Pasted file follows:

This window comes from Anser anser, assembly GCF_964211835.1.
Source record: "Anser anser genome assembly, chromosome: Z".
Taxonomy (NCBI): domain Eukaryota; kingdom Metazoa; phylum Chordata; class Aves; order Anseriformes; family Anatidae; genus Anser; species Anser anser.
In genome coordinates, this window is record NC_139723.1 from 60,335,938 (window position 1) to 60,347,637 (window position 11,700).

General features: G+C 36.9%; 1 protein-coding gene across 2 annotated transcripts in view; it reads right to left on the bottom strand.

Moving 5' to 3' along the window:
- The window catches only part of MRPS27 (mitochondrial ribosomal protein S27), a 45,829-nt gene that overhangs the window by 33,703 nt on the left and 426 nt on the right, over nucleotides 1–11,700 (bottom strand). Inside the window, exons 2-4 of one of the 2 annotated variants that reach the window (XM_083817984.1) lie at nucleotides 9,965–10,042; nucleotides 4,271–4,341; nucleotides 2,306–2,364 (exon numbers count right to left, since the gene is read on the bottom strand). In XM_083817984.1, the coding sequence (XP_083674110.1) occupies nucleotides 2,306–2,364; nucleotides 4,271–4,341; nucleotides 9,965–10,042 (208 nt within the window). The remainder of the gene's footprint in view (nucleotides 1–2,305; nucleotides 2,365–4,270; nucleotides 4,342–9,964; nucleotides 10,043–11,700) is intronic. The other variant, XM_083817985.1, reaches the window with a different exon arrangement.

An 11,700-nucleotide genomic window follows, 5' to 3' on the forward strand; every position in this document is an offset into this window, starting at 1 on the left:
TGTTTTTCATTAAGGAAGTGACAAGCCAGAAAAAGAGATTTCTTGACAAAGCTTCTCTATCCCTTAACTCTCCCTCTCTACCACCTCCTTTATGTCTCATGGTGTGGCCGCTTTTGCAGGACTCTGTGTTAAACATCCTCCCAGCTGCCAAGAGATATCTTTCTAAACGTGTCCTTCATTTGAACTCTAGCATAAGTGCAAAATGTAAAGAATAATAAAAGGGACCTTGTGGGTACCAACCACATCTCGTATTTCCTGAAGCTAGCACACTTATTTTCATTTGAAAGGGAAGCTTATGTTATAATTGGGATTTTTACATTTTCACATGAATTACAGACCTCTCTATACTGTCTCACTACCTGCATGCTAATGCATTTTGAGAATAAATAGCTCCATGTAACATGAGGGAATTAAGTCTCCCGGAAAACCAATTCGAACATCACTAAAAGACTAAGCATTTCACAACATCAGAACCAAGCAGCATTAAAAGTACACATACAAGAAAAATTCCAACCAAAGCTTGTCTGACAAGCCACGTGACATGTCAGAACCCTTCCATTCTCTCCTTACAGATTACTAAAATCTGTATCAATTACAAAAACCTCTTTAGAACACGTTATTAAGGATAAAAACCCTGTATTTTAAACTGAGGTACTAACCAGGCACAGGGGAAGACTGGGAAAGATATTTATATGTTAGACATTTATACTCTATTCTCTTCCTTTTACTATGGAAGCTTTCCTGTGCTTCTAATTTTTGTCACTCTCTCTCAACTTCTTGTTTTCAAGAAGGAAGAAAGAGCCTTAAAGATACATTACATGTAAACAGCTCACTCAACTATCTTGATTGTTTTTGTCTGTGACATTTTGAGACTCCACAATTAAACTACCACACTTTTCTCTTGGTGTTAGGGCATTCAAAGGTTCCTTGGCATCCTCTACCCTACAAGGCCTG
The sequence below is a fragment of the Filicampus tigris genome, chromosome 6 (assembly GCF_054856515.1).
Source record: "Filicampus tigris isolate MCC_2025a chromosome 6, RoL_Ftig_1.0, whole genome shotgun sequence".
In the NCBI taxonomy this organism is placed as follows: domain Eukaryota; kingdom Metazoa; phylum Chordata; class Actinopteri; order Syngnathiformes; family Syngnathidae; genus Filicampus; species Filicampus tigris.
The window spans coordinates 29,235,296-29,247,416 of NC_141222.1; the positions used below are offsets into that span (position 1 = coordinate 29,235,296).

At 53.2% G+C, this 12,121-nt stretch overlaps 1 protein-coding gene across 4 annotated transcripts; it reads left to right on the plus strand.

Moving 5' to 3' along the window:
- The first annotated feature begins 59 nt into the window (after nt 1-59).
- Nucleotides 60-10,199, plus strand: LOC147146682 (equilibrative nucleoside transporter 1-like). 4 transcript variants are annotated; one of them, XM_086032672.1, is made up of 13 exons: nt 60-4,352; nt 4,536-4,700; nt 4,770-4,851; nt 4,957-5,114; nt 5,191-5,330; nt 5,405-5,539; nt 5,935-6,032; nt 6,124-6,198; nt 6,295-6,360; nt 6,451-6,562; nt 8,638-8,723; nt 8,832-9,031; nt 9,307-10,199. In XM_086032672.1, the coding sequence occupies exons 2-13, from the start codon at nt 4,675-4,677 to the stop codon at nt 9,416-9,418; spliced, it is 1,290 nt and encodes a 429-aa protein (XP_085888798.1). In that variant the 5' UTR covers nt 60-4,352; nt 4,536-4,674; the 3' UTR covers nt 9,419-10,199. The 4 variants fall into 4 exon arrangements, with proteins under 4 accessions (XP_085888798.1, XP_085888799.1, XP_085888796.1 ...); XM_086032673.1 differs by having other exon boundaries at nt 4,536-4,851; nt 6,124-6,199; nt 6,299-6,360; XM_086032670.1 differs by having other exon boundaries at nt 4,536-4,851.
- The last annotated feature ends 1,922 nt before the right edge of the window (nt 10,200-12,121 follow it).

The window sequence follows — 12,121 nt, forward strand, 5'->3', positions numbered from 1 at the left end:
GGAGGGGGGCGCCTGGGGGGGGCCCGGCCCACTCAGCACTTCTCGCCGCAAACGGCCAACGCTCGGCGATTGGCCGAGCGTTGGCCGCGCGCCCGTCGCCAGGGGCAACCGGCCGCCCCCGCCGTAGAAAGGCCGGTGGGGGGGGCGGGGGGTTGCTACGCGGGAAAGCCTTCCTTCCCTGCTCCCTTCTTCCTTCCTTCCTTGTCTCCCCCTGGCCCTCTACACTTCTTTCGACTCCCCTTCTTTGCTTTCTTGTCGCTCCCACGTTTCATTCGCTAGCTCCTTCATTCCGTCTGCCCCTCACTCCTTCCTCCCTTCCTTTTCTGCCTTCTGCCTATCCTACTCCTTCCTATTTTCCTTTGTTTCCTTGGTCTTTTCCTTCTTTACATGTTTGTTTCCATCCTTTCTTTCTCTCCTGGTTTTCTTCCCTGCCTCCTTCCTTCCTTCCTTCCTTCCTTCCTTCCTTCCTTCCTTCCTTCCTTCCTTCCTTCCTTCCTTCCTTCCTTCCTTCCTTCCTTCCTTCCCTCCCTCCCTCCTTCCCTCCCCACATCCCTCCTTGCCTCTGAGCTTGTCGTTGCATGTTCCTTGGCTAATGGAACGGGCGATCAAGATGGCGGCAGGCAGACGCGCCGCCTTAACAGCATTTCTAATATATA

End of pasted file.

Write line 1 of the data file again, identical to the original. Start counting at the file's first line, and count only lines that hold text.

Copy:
This window comes from Anser anser, assembly GCF_964211835.1.